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July 2, 2015updated 11 Jan 2016 3:41pm

Meeting the artists whose disabilities enrich their canvases

By Spear's

Chuck Close, one of the most penetrating portrait painters of our time, was not somebody I knew well but he was always pleasant when we met, and some years ago I paid him a studio visit. Close, who has been wheelchair-bound by spinal paralysis since the late Eighties, has nonetheless pursued a highly successful painting career — he was presented with the National Medal of Arts by President Clinton in 2000 — and I was keen to ask about his methodology. It was known that he works from his own photographs and I was fascinated to see how radically his way of getting a likeness differed from that of Richard Avedon, another great portraitist. Avedon would wait for a sitter to assume a pose, wait impassively as it crumbled, then… pffft! But Close liked to work closely with his sitters. It wasn’t an ambush but an alliance.

So I thought I had Close figured out pretty well. But then, in April 2012, I watched him being interviewed by the talk-show host Charlie Rose and learned that he suffered from a cocktail of neurological conditions that made him unable to recognise even family and close friends. He was totally dependent on picking up signals to distinguish who was who but was agile at doing so, even with acquaintances. And he had developed ways of painting — brush strapped to his wrist, he grids each canvas, filling them in, square by square — which result in portraits of uncanny accuracy.

Close will still be unable to recognise the sitter outside, face to face, but he refuses to accept that he would have been a better artist if he were dealing from a full neurological deck. ‘Everything in my work is directly related to my learning disabilities,’ he says.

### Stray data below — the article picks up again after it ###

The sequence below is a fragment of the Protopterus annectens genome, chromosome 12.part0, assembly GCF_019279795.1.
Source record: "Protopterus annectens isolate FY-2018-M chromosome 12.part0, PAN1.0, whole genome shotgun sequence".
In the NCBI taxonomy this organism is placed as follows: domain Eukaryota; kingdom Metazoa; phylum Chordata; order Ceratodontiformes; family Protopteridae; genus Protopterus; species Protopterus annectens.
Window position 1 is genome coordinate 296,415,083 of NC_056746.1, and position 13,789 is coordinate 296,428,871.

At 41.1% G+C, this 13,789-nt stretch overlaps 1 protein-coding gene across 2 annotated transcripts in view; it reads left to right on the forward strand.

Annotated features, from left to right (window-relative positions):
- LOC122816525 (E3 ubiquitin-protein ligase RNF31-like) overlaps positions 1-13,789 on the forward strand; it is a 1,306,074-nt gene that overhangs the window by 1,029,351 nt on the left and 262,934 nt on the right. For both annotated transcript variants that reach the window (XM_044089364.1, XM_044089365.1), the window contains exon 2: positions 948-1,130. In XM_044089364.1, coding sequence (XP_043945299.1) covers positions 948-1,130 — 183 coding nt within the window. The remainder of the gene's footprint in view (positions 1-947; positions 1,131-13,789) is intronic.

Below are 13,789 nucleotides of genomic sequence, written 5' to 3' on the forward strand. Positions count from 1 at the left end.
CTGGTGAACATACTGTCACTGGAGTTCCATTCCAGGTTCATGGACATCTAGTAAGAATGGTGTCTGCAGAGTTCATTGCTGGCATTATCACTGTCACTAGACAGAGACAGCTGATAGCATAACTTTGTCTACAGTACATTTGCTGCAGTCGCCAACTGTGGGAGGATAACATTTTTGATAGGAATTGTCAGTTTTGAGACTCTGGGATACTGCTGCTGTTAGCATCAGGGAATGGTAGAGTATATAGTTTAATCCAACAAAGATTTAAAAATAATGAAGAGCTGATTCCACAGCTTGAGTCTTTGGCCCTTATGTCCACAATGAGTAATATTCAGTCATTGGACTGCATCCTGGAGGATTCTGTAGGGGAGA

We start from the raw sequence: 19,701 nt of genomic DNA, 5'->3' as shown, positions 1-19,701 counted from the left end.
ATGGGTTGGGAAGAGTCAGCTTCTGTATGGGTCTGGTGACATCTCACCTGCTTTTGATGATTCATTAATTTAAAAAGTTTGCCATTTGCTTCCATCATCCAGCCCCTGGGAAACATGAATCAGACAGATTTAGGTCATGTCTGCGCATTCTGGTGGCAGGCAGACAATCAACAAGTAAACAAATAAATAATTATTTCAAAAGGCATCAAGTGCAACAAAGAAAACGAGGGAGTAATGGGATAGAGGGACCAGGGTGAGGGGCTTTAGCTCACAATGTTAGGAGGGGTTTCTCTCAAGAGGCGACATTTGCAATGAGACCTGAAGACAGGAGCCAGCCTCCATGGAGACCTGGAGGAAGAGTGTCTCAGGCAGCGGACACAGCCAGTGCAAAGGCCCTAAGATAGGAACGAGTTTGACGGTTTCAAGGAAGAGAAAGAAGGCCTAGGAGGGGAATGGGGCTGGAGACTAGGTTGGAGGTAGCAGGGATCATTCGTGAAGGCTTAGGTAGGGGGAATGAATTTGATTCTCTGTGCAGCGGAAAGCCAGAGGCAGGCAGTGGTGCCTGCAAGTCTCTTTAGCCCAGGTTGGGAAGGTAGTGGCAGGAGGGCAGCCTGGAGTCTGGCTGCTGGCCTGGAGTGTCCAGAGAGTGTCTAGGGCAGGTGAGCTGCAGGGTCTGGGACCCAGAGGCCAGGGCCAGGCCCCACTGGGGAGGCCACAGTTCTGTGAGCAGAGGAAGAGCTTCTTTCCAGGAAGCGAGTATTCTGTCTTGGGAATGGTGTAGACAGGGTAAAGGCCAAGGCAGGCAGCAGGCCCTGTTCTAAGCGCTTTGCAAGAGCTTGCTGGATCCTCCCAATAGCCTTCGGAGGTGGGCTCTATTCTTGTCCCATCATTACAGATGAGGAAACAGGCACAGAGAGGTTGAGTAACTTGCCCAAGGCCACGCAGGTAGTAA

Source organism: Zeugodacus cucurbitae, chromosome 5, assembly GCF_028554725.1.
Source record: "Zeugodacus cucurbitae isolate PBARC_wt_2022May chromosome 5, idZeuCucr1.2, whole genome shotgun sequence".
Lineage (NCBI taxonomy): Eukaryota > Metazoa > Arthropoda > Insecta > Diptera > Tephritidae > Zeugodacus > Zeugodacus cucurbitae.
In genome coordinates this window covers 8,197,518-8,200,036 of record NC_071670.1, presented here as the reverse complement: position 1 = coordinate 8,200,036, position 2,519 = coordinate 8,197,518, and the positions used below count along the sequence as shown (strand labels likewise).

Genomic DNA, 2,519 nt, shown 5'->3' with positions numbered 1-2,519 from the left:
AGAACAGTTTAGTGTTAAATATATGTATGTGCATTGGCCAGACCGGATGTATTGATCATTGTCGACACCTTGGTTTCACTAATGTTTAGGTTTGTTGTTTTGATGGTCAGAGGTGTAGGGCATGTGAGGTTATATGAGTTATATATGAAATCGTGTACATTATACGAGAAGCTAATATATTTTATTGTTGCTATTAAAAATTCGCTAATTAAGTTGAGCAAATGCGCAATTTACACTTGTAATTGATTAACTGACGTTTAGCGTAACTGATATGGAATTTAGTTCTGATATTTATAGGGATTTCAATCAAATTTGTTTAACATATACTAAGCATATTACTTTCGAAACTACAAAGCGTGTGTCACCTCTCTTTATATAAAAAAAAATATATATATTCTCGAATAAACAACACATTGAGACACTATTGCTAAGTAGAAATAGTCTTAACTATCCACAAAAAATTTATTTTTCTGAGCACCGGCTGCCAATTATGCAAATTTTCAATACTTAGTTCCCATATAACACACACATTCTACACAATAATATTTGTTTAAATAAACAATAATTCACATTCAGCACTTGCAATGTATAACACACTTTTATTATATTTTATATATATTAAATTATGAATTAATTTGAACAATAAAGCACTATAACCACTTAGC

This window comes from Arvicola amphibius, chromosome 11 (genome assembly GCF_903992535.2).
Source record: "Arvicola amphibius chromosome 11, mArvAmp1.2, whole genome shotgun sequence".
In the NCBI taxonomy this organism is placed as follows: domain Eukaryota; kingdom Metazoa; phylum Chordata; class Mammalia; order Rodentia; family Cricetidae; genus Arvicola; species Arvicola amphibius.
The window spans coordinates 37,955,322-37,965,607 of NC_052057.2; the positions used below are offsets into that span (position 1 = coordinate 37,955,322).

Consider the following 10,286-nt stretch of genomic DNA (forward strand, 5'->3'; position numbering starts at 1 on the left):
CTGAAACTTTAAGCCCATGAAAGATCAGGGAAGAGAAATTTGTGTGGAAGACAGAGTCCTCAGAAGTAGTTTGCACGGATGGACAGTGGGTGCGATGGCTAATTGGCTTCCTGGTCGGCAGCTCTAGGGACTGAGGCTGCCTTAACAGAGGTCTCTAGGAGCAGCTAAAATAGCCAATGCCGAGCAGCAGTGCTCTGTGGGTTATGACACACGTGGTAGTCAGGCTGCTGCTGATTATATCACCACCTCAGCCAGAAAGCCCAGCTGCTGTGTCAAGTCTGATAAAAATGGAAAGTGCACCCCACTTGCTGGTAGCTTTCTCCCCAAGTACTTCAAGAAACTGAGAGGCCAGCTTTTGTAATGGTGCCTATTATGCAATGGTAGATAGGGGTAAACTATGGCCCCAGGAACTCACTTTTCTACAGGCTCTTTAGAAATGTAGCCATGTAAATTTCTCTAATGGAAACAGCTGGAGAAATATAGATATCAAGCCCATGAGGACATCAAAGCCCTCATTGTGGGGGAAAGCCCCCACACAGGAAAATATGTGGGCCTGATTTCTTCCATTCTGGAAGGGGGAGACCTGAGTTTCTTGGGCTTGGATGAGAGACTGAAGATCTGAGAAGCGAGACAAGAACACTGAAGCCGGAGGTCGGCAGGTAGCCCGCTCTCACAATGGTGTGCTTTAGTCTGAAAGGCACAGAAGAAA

Indeed, there’s a history of artists and writers confronting physical handicaps and not just dealing with them, but turning them to advantage. Like Goya, stone-deaf from early youth, so with a lifelong fear of going blind, who became a prolific artist. Or clubfooted Byron, the legendary seducer. Or the impotent DH Lawrence, becoming a full-blooded mouthpiece of the sexual revolution.

Writers have homed in on this tempting subject. The Wound and the Bow, a book of essays by the great American critic Edmund Wilson, was published in 1941 and took its name from the Homeric myth of Philoctetes, who had such a suppurating abscess that the Greeks didn’t want him around, except he was a lethal archer whom they needed for the siege of Troy. You’ve probably met artists or writers like that, right?

El Greco

Then there was a more medically detailed volume, The World through Blunted Sight, by the late British eye surgeon Patrick Trevor-Roper. Published in 1971, it analysed how various vision impediments — degrees of colour blindness, misshapen eyeballs etc — might have affected the work of specific artists. Did Dürer have a squint? Was El Greco astigmatic? The book is jam-packed with good stuff but was controversial, especially within his profession, because no useful records were made then. As for the impact of El Greco’s supposed astigmatism on his style, he was hardly the only Mannerist to elongate the human figure.

Medical advances in the later 19th century changed all that. Researchers have stuff with which to work. Records of artists’ sight problems are plentiful, as are insights into how these affected their work. Dr Michael Marmor, a professor of ophthalmology at Stanford University in California, has written a great deal on this subject, including a book, Degas through His Own Eyes, in which he describes the deterioration in the artist’s vision between 1860 and 1910 and the very discernible effects on his work. ‘Friends would ask Degas, “Why are you still painting?”‘ he wrote.

The eyesight of Impressionist Mary Cassatt began to weaken in 1900. She was 56. A few years later she stopped making prints and in 1913 she wrote to her friend, the great collector and suffragist Louisine Havemeyer, that ‘nothing takes it out of one like painting. I have only to look around me to see that, to see Degas a mere wreck, and Renoir and Monet too.’ She gave up painting in 1915.